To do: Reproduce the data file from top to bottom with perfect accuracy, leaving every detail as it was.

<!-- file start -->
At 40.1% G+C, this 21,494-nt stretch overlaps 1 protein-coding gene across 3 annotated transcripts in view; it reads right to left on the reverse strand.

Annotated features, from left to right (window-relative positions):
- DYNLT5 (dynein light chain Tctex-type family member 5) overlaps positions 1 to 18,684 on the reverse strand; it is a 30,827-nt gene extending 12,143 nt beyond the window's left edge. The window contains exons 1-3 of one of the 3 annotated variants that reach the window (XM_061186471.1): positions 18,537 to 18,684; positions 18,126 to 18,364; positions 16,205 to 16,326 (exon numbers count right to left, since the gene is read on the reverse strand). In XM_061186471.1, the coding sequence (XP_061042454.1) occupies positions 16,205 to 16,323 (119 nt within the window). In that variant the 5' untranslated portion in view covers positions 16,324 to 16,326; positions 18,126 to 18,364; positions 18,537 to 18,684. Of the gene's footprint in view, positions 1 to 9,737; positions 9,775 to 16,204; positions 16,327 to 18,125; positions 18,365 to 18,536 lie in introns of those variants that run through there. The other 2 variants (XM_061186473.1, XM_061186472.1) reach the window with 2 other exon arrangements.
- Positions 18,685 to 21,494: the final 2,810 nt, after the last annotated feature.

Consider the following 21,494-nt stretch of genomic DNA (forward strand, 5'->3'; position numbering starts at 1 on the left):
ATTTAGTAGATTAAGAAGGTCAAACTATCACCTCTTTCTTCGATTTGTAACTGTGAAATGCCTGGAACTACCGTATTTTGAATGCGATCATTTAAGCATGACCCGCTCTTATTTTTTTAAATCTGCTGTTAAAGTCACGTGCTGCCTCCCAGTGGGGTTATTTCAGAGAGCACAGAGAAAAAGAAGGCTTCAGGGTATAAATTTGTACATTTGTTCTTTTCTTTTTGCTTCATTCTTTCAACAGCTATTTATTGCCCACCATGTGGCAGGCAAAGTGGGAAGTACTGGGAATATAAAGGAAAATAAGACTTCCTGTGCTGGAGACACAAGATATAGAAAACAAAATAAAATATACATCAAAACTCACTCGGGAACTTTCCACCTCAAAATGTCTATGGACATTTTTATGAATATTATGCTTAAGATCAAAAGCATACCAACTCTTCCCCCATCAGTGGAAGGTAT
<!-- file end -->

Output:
At 40.1% G+C, this 21,494-nt stretch overlaps 1 protein-coding gene across 3 annotated transcripts in view; it reads right to left on the reverse strand.

Annotated features, from left to right (window-relative positions):
- DYNLT5 (dynein light chain Tctex-type family member 5) overlaps positions 1 to 18,684 on the reverse strand; it is a 30,827-nt gene extending 12,143 nt beyond the window's left edge. The window contains exons 1-3 of one of the 3 annotated variants that reach the window (XM_061186471.1): positions 18,537 to 18,684; positions 18,126 to 18,364; positions 16,205 to 16,326 (exon numbers count right to left, since the gene is read on the reverse strand). In XM_061186471.1, the coding sequence (XP_061042454.1) occupies positions 16,205 to 16,323 (119 nt within the window). In that variant the 5' untranslated portion in view covers positions 16,324 to 16,326; positions 18,126 to 18,364; positions 18,537 to 18,684. Of the gene's footprint in view, positions 1 to 9,737; positions 9,775 to 16,204; positions 16,327 to 18,125; positions 18,365 to 18,536 lie in introns of those variants that run through there. The other 2 variants (XM_061186473.1, XM_061186472.1) reach the window with 2 other exon arrangements.
- Positions 18,685 to 21,494: the final 2,810 nt, after the last annotated feature.

Consider the following 21,494-nt stretch of genomic DNA (forward strand, 5'->3'; position numbering starts at 1 on the left):
ATTTAGTAGATTAAGAAGGTCAAACTATCACCTCTTTCTTCGATTTGTAACTGTGAAATGCCTGGAACTACCGTATTTTGAATGCGATCATTTAAGCATGACCCGCTCTTATTTTTTTAAATCTGCTGTTAAAGTCACGTGCTGCCTCCCAGTGGGGTTATTTCAGAGAGCACAGAGAAAAAGAAGGCTTCAGGGTATAAATTTGTACATTTGTTCTTTTCTTTTTGCTTCATTCTTTCAACAGCTATTTATTGCCCACCATGTGGCAGGCAAAGTGGGAAGTACTGGGAATATAAAGGAAAATAAGACTTCCTGTGCTGGAGACACAAGATATAGAAAACAAAATAAAATATACATCAAAACTCACTCGGGAACTTTCCACCTCAAAATGTCTATGGACATTTTTATGAATATTATGCTTAAGATCAAAAGCATACCAACTCTTCCCCCATCAGTGGAAGGTAT